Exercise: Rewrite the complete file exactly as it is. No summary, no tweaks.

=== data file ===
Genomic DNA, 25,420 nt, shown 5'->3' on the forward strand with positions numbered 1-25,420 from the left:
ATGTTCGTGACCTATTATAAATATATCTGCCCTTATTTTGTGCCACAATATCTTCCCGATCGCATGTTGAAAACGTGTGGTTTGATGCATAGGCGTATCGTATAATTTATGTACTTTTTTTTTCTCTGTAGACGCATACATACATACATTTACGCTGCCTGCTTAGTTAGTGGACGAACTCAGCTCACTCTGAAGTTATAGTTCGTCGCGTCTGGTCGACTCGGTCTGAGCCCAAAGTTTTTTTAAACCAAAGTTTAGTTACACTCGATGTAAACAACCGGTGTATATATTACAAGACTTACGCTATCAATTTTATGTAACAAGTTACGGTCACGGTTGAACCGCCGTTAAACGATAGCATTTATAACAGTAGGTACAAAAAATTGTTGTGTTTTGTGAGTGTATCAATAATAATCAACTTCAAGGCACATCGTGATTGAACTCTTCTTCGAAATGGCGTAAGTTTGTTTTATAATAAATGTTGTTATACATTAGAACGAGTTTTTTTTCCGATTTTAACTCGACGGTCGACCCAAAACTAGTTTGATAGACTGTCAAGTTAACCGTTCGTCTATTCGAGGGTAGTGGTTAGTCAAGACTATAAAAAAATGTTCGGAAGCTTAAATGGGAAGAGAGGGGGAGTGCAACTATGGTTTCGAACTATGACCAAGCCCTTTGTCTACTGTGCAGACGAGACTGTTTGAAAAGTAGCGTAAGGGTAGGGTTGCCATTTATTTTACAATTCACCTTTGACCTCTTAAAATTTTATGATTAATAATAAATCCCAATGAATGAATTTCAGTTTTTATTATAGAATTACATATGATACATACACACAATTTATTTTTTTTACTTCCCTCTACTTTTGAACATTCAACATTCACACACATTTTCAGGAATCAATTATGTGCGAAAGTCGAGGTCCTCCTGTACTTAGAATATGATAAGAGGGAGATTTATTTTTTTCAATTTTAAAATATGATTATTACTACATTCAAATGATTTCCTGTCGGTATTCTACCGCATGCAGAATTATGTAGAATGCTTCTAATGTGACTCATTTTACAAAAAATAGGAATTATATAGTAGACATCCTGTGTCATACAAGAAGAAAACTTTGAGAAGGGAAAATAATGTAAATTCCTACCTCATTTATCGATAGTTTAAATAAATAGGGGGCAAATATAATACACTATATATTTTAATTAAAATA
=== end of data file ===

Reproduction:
Genomic DNA, 25,420 nt, shown 5'->3' on the forward strand with positions numbered 1-25,420 from the left:
ATGTTCGTGACCTATTATAAATATATCTGCCCTTATTTTGTGCCACAATATCTTCCCGATCGCATGTTGAAAACGTGTGGTTTGATGCATAGGCGTATCGTATAATTTATGTACTTTTTTTTTCTCTGTAGACGCATACATACATACATTTACGCTGCCTGCTTAGTTAGTGGACGAACTCAGCTCACTCTGAAGTTATAGTTCGTCGCGTCTGGTCGACTCGGTCTGAGCCCAAAGTTTTTTTAAACCAAAGTTTAGTTACACTCGATGTAAACAACCGGTGTATATATTACAAGACTTACGCTATCAATTTTATGTAACAAGTTACGGTCACGGTTGAACCGCCGTTAAACGATAGCATTTATAACAGTAGGTACAAAAAATTGTTGTGTTTTGTGAGTGTATCAATAATAATCAACTTCAAGGCACATCGTGATTGAACTCTTCTTCGAAATGGCGTAAGTTTGTTTTATAATAAATGTTGTTATACATTAGAACGAGTTTTTTTTCCGATTTTAACTCGACGGTCGACCCAAAACTAGTTTGATAGACTGTCAAGTTAACCGTTCGTCTATTCGAGGGTAGTGGTTAGTCAAGACTATAAAAAAATGTTCGGAAGCTTAAATGGGAAGAGAGGGGGAGTGCAACTATGGTTTCGAACTATGACCAAGCCCTTTGTCTACTGTGCAGACGAGACTGTTTGAAAAGTAGCGTAAGGGTAGGGTTGCCATTTATTTTACAATTCACCTTTGACCTCTTAAAATTTTATGATTAATAATAAATCCCAATGAATGAATTTCAGTTTTTATTATAGAATTACATATGATACATACACACAATTTATTTTTTTTACTTCCCTCTACTTTTGAACATTCAACATTCACACACATTTTCAGGAATCAATTATGTGCGAAAGTCGAGGTCCTCCTGTACTTAGAATATGATAAGAGGGAGATTTATTTTTTTCAATTTTAAAATATGATTATTACTACATTCAAATGATTTCCTGTCGGTATTCTACCGCATGCAGAATTATGTAGAATGCTTCTAATGTGACTCATTTTACAAAAAATAGGAATTATATAGTAGACATCCTGTGTCATACAAGAAGAAAACTTTGAGAAGGGAAAATAATGTAAATTCCTACCTCATTTATCGATAGTTTAAATAAATAGGGGGCAAATATAATACACTATATATTTTAATTAAAATA